American Indian women have long been honored with the name “life giver” for their gift of motherhood to the tribes. In addition, most Native American women were masters at making beautiful blankets, baskets, pottery and jewelry. They gathered materials to build homes for their families and understood the curative properties of wild plants to heal the sick. American Indian men knew women were the source of life and acknowledged that their wisdom and strength was essential for group survival. Thus in modern times, we are no different from our European counterparts going to great lengths and personal expense to make sure our children have the best clothes, schools, lessons, coaches, and more.
We begin economizing the moment our are born in order to save money and set it aside for the best of college educations. We surrender our own personal wants, preferences and even needs so that they will have everything necessary for a successful future. In fact, most of us would literally give our own lives for our children because no sacrifice is too great; surrendering all for the sake of something or someone. It is the act of giving up, offering up or letting go. Sacrificing our preferences should never compromise biblically, theologically or doctrinally but often requires us to make adjustments in order to accommodate generationally and systematically.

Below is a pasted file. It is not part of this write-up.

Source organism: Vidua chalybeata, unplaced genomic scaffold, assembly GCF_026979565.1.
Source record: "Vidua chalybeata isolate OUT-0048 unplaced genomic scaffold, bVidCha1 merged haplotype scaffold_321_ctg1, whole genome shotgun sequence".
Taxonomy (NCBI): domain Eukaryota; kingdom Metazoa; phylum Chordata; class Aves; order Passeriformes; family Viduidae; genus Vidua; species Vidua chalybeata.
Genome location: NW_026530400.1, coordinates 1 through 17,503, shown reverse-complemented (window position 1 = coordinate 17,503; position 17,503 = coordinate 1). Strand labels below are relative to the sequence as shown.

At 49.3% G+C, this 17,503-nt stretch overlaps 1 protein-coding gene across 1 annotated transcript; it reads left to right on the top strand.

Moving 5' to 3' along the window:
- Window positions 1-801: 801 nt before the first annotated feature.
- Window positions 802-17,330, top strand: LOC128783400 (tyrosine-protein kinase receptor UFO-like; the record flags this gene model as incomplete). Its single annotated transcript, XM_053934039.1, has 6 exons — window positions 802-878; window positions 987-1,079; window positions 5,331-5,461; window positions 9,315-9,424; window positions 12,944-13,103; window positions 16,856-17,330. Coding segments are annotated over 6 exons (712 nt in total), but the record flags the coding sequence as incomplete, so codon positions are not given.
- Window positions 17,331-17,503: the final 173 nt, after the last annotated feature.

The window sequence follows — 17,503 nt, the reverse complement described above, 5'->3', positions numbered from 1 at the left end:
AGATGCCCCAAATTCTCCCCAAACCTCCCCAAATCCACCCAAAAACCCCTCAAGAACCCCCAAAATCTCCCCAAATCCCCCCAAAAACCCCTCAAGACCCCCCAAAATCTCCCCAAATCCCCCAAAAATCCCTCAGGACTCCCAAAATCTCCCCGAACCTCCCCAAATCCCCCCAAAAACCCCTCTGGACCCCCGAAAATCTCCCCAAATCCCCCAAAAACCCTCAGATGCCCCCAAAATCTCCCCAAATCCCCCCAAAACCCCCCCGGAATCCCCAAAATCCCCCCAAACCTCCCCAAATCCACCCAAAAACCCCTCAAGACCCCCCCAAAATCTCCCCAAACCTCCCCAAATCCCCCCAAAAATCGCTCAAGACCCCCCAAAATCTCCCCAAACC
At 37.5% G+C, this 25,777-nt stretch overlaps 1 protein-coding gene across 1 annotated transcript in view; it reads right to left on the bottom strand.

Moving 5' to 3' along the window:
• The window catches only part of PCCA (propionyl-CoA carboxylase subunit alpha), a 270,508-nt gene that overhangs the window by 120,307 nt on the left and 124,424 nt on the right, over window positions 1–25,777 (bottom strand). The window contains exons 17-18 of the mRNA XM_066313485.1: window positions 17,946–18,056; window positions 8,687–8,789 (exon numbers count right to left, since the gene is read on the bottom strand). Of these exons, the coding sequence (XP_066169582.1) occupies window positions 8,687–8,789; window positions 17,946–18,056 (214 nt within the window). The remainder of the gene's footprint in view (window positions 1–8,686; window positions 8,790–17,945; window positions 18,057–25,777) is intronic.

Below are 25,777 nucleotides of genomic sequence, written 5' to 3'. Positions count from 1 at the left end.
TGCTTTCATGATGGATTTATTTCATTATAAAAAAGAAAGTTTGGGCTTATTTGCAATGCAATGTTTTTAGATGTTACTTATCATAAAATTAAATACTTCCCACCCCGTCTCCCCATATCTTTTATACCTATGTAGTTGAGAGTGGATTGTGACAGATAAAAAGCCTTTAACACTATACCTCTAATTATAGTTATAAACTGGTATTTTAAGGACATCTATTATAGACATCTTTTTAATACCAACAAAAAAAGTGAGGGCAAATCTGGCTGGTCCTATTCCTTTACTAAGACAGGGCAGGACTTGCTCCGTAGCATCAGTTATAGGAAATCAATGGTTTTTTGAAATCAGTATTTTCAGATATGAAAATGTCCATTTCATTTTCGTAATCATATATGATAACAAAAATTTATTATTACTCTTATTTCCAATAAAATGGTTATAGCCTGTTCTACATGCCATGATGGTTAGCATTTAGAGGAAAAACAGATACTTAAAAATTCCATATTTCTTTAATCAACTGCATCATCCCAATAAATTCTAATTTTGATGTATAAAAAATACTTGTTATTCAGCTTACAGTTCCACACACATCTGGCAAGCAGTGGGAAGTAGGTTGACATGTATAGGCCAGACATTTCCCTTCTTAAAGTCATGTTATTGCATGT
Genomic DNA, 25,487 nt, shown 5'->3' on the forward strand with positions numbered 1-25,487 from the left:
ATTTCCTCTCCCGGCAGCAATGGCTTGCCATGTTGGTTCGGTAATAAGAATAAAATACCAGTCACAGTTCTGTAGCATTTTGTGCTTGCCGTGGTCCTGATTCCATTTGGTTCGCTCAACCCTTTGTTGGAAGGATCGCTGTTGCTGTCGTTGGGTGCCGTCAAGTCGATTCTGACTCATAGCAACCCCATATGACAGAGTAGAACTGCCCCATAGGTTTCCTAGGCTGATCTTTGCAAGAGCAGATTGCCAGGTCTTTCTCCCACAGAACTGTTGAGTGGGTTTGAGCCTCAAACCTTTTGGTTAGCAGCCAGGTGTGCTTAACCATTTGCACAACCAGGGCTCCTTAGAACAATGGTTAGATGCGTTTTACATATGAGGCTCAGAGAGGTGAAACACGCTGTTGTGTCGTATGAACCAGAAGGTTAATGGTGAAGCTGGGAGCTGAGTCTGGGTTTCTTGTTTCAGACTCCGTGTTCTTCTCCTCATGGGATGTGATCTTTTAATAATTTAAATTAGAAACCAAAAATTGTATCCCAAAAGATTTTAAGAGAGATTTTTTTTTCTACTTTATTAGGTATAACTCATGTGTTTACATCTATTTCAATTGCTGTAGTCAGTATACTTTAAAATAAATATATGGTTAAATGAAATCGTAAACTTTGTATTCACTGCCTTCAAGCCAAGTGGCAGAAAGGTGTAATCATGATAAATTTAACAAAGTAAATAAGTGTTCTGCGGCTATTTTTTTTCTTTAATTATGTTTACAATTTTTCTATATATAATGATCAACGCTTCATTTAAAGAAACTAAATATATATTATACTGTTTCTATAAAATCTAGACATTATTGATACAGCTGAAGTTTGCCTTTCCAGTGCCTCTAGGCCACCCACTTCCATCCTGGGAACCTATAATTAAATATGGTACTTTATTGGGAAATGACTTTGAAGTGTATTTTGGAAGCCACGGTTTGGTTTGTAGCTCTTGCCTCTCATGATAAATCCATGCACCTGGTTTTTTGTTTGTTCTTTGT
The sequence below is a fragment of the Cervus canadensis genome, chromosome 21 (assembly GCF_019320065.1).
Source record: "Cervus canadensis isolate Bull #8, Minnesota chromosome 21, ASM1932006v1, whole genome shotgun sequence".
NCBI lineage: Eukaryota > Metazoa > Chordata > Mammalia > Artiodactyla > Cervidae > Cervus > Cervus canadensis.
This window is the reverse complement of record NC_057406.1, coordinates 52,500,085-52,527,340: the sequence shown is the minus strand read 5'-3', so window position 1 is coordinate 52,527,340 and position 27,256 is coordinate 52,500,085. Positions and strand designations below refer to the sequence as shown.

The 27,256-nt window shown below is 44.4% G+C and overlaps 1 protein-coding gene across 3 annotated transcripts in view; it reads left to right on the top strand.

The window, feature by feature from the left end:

Sacrifice is a way of teaching the next generation to think unselfishly and possibly recognize common ground in terms of deference and preference. Deference is a learned and practiced submission based on conviction, or politely giving in to another, or courteous respect whereas, preference is based on feeling and tradition.